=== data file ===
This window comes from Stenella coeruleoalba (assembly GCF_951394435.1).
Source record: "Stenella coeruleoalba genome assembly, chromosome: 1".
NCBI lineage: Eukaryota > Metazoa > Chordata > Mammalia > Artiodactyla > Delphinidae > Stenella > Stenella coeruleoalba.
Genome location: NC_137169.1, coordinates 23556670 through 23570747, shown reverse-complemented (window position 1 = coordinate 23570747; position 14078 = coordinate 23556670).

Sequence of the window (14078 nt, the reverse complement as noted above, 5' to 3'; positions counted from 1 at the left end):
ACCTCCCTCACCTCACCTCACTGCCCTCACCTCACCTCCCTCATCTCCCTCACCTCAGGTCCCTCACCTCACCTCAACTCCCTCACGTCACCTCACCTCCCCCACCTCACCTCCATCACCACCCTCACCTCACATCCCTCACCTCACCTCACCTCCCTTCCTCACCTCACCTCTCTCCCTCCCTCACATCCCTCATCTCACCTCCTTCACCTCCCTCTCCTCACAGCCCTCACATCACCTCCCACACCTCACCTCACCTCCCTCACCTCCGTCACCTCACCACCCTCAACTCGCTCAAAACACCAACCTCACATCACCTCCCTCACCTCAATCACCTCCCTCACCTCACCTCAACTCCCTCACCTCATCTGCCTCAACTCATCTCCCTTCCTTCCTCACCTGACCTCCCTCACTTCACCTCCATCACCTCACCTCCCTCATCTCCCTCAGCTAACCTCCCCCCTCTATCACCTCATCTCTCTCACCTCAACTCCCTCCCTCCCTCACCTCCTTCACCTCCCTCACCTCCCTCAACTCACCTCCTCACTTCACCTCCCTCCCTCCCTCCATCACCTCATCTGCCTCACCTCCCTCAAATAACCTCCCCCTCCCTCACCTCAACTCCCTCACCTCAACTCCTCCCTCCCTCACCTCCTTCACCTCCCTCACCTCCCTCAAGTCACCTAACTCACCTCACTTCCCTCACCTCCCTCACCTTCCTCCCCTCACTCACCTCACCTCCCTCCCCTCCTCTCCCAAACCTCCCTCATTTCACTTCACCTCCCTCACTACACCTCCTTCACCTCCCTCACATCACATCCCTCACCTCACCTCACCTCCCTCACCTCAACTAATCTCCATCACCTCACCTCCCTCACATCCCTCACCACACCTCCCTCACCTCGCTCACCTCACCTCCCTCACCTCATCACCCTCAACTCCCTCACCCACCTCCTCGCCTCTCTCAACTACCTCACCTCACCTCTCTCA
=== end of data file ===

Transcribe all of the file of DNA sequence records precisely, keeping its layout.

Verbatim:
This window comes from Stenella coeruleoalba (assembly GCF_951394435.1).
Source record: "Stenella coeruleoalba genome assembly, chromosome: 1".
NCBI lineage: Eukaryota > Metazoa > Chordata > Mammalia > Artiodactyla > Delphinidae > Stenella > Stenella coeruleoalba.
Genome location: NC_137169.1, coordinates 23556670 through 23570747, shown reverse-complemented (window position 1 = coordinate 23570747; position 14078 = coordinate 23556670).

Sequence of the window (14078 nt, the reverse complement as noted above, 5' to 3'; positions counted from 1 at the left end):
ACCTCCCTCACCTCACCTCACTGCCCTCACCTCACCTCCCTCATCTCCCTCACCTCAGGTCCCTCACCTCACCTCAACTCCCTCACGTCACCTCACCTCCCCCACCTCACCTCCATCACCACCCTCACCTCACATCCCTCACCTCACCTCACCTCCCTTCCTCACCTCACCTCTCTCCCTCCCTCACATCCCTCATCTCACCTCCTTCACCTCCCTCTCCTCACAGCCCTCACATCACCTCCCACACCTCACCTCACCTCCCTCACCTCCGTCACCTCACCACCCTCAACTCGCTCAAAACACCAACCTCACATCACCTCCCTCACCTCAATCACCTCCCTCACCTCACCTCAACTCCCTCACCTCATCTGCCTCAACTCATCTCCCTTCCTTCCTCACCTGACCTCCCTCACTTCACCTCCATCACCTCACCTCCCTCATCTCCCTCAGCTAACCTCCCCCCTCTATCACCTCATCTCTCTCACCTCAACTCCCTCCCTCCCTCACCTCCTTCACCTCCCTCACCTCCCTCAACTCACCTCCTCACTTCACCTCCCTCCCTCCCTCCATCACCTCATCTGCCTCACCTCCCTCAAATAACCTCCCCCTCCCTCACCTCAACTCCCTCACCTCAACTCCTCCCTCCCTCACCTCCTTCACCTCCCTCACCTCCCTCAAGTCACCTAACTCACCTCACTTCCCTCACCTCCCTCACCTTCCTCCCCTCACTCACCTCACCTCCCTCCCCTCCTCTCCCAAACCTCCCTCATTTCACTTCACCTCCCTCACTACACCTCCTTCACCTCCCTCACATCACATCCCTCACCTCACCTCACCTCCCTCACCTCAACTAATCTCCATCACCTCACCTCCCTCACATCCCTCACCACACCTCCCTCACCTCGCTCACCTCACCTCCCTCACCTCATCACCCTCAACTCCCTCACCCACCTCCTCGCCTCTCTCAACTACCTCACCTCACCTCTCTCA